boots, and a cloak of dark green cloth, with a matching hood, and all of this
was caked with mud. And what do you think this peculiar person said to them,
as they came upon him? Why, he invited them to share a meal with him, saying,
"My camp lies just the other side of this hedge, and I would be happy to
share my fire with you."

The hobbits were a little nervous of the stranger, but they really were quite
cold and very very hungry, and they could smell something cooking on his
little campfire. The smell of food seemed to decide the issue for Mrs.
Burrowes, who declared that the man did not look all that out of the ordinary
when you really thought about it, and after all, he HAD offered to share his
dinner with them, and besides, she could not possibly walk another step that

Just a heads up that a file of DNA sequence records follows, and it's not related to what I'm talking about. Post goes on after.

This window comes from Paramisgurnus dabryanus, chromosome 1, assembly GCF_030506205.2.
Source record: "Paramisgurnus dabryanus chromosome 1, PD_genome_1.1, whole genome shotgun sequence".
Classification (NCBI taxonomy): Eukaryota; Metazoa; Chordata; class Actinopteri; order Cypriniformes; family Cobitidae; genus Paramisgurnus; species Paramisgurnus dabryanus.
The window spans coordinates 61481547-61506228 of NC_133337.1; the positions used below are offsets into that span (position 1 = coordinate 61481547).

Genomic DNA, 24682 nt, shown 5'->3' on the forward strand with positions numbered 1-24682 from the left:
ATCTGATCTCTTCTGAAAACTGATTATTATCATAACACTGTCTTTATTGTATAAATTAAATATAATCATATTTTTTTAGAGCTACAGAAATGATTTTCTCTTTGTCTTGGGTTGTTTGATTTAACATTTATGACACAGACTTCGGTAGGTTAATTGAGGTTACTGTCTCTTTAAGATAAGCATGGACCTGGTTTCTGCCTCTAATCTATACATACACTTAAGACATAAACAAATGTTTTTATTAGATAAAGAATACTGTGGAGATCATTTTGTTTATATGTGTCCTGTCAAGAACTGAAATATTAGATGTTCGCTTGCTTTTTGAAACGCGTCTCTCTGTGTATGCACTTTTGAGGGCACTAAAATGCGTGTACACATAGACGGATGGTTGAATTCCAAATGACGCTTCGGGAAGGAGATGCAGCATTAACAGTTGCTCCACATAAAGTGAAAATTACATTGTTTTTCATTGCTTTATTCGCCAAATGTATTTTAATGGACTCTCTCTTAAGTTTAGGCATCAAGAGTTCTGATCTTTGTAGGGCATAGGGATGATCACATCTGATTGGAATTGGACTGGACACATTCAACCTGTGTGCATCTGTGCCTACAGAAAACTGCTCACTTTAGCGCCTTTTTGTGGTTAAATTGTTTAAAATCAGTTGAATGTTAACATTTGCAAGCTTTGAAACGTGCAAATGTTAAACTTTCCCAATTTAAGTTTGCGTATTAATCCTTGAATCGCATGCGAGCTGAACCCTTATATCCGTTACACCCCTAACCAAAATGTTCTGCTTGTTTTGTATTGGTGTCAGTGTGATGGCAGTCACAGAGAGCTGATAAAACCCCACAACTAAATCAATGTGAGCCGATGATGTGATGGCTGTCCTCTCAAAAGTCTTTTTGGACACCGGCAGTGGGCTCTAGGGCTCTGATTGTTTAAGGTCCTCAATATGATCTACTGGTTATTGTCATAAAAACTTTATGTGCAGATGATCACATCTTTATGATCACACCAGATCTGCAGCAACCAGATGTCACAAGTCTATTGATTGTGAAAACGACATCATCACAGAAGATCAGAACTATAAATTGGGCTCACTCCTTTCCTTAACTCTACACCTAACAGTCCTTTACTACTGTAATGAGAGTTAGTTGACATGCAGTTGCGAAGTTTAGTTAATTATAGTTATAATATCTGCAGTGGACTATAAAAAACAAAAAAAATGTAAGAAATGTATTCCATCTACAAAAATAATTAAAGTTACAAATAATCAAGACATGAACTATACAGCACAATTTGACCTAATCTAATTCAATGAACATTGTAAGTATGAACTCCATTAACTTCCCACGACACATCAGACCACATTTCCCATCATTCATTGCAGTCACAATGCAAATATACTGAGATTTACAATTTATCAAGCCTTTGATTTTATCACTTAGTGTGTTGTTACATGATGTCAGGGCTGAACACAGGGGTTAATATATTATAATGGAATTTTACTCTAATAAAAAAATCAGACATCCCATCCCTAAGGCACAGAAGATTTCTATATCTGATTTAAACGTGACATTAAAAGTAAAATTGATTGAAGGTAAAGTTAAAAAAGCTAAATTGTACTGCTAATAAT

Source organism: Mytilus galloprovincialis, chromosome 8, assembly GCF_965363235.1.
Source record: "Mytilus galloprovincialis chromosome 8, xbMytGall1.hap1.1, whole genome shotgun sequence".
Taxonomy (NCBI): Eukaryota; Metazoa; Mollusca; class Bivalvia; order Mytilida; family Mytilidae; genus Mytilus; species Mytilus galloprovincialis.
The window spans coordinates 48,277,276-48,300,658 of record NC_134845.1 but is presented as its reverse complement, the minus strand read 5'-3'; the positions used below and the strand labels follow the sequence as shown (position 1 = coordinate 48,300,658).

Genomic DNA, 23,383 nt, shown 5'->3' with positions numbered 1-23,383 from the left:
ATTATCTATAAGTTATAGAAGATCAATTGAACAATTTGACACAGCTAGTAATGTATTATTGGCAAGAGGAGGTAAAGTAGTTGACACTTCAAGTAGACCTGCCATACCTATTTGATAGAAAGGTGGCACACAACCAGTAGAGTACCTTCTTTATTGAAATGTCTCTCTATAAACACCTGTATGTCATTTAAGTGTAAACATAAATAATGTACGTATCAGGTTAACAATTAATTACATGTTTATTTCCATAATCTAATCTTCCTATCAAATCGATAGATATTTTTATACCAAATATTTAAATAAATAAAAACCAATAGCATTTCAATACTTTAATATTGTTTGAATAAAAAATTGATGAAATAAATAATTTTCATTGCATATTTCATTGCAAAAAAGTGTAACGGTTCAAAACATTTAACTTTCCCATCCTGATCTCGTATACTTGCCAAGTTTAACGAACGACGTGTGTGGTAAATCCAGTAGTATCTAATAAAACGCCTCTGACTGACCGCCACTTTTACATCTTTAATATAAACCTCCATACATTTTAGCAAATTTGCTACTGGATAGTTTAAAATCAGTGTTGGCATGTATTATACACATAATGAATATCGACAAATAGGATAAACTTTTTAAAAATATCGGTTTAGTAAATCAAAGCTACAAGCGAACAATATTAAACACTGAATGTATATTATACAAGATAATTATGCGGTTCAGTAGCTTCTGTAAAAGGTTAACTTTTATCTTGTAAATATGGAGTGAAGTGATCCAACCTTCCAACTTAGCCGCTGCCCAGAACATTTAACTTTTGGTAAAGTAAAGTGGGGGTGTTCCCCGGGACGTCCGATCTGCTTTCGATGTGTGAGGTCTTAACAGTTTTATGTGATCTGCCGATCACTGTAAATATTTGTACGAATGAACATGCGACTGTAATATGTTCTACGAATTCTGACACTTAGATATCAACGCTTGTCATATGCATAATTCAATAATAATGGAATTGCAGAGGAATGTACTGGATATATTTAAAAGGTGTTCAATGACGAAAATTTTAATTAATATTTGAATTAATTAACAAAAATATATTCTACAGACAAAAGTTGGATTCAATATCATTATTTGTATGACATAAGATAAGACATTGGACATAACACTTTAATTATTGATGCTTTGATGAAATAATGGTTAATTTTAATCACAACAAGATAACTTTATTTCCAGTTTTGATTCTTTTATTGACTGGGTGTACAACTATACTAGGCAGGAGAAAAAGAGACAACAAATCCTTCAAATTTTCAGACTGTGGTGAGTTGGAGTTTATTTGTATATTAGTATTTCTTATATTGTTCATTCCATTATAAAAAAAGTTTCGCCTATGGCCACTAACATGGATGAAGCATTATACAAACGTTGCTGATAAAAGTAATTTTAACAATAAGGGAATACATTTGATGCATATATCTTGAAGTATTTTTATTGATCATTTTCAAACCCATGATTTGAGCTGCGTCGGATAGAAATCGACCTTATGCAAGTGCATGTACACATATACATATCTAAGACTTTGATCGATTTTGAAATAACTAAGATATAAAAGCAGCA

day! And so they followed him through a gap in the hedge to find a merry
little campfire, and a small lean-to built from a large square of oiled
cloth, supported against the thicker part of the hedge. And standing beside
the lean-to was the most handsome horse the hobbits could possibly imagine.
It seemed strange to them to see such a noble beast in the company of this
weather-beaten and shabby man, and they began to wonder once again what
manner of man they had cast their lot.

But before they could change their minds and leave, he had fished a couple of
small wooden bowls from his pack, and these he filled with the steaming stew,
and handed them to the hobbits. And so it was their stomachs that decided,
for it was quite impossible to deny them that mouth-watering mixture of meat,
vegetables and broth after such a long hard day on the road. The meal turned
out to be delicious, though not so plentiful as the hobbits might have hoped,
given what a big fellow their host was. But it was better than nothing, and
whilst they ate, the odd chap started to tell them a story:

"Long long ago," he said, as he puffed on a long-stemmed pipe, "there lived
in these lands a race of noble men. Foes they were to the ancient enemy, and